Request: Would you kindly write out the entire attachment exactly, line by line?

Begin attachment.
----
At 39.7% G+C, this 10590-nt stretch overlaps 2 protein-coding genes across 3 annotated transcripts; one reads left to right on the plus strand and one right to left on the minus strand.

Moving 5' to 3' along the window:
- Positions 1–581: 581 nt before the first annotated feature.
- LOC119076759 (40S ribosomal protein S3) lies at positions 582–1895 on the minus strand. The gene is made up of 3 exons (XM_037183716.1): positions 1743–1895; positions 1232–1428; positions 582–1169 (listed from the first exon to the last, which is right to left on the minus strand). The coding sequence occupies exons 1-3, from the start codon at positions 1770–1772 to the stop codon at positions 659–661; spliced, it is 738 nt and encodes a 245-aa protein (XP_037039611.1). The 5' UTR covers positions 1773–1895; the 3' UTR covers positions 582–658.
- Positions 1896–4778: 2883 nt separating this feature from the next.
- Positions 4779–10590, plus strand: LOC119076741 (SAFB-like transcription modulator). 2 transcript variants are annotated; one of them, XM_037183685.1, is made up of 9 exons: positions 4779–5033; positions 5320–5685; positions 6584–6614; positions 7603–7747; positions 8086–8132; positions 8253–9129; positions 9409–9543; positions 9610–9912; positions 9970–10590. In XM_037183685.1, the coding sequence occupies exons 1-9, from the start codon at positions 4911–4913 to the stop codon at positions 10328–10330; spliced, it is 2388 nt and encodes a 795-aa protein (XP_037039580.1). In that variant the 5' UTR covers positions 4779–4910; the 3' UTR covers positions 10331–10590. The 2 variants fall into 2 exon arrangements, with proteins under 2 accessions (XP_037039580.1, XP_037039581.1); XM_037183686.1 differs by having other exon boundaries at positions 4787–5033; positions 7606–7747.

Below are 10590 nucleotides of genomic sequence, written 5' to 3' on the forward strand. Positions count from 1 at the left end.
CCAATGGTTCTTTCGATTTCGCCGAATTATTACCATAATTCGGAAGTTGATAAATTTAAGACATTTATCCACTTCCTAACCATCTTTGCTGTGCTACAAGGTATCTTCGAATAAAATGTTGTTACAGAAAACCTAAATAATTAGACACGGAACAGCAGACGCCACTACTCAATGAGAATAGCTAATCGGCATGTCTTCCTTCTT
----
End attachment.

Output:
At 39.7% G+C, this 10590-nt stretch overlaps 2 protein-coding genes across 3 annotated transcripts; one reads left to right on the plus strand and one right to left on the minus strand.

Moving 5' to 3' along the window:
- Positions 1–581: 581 nt before the first annotated feature.
- LOC119076759 (40S ribosomal protein S3) lies at positions 582–1895 on the minus strand. The gene is made up of 3 exons (XM_037183716.1): positions 1743–1895; positions 1232–1428; positions 582–1169 (listed from the first exon to the last, which is right to left on the minus strand). The coding sequence occupies exons 1-3, from the start codon at positions 1770–1772 to the stop codon at positions 659–661; spliced, it is 738 nt and encodes a 245-aa protein (XP_037039611.1). The 5' UTR covers positions 1773–1895; the 3' UTR covers positions 582–658.
- Positions 1896–4778: 2883 nt separating this feature from the next.
- Positions 4779–10590, plus strand: LOC119076741 (SAFB-like transcription modulator). 2 transcript variants are annotated; one of them, XM_037183685.1, is made up of 9 exons: positions 4779–5033; positions 5320–5685; positions 6584–6614; positions 7603–7747; positions 8086–8132; positions 8253–9129; positions 9409–9543; positions 9610–9912; positions 9970–10590. In XM_037183685.1, the coding sequence occupies exons 1-9, from the start codon at positions 4911–4913 to the stop codon at positions 10328–10330; spliced, it is 2388 nt and encodes a 795-aa protein (XP_037039580.1). In that variant the 5' UTR covers positions 4779–4910; the 3' UTR covers positions 10331–10590. The 2 variants fall into 2 exon arrangements, with proteins under 2 accessions (XP_037039580.1, XP_037039581.1); XM_037183686.1 differs by having other exon boundaries at positions 4787–5033; positions 7606–7747.

Below are 10590 nucleotides of genomic sequence, written 5' to 3' on the forward strand. Positions count from 1 at the left end.
CCAATGGTTCTTTCGATTTCGCCGAATTATTACCATAATTCGGAAGTTGATAAATTTAAGACATTTATCCACTTCCTAACCATCTTTGCTGTGCTACAAGGTATCTTCGAATAAAATGTTGTTACAGAAAACCTAAATAATTAGACACGGAACAGCAGACGCCACTACTCAATGAGAATAGCTAATCGGCATGTCTTCCTTCTT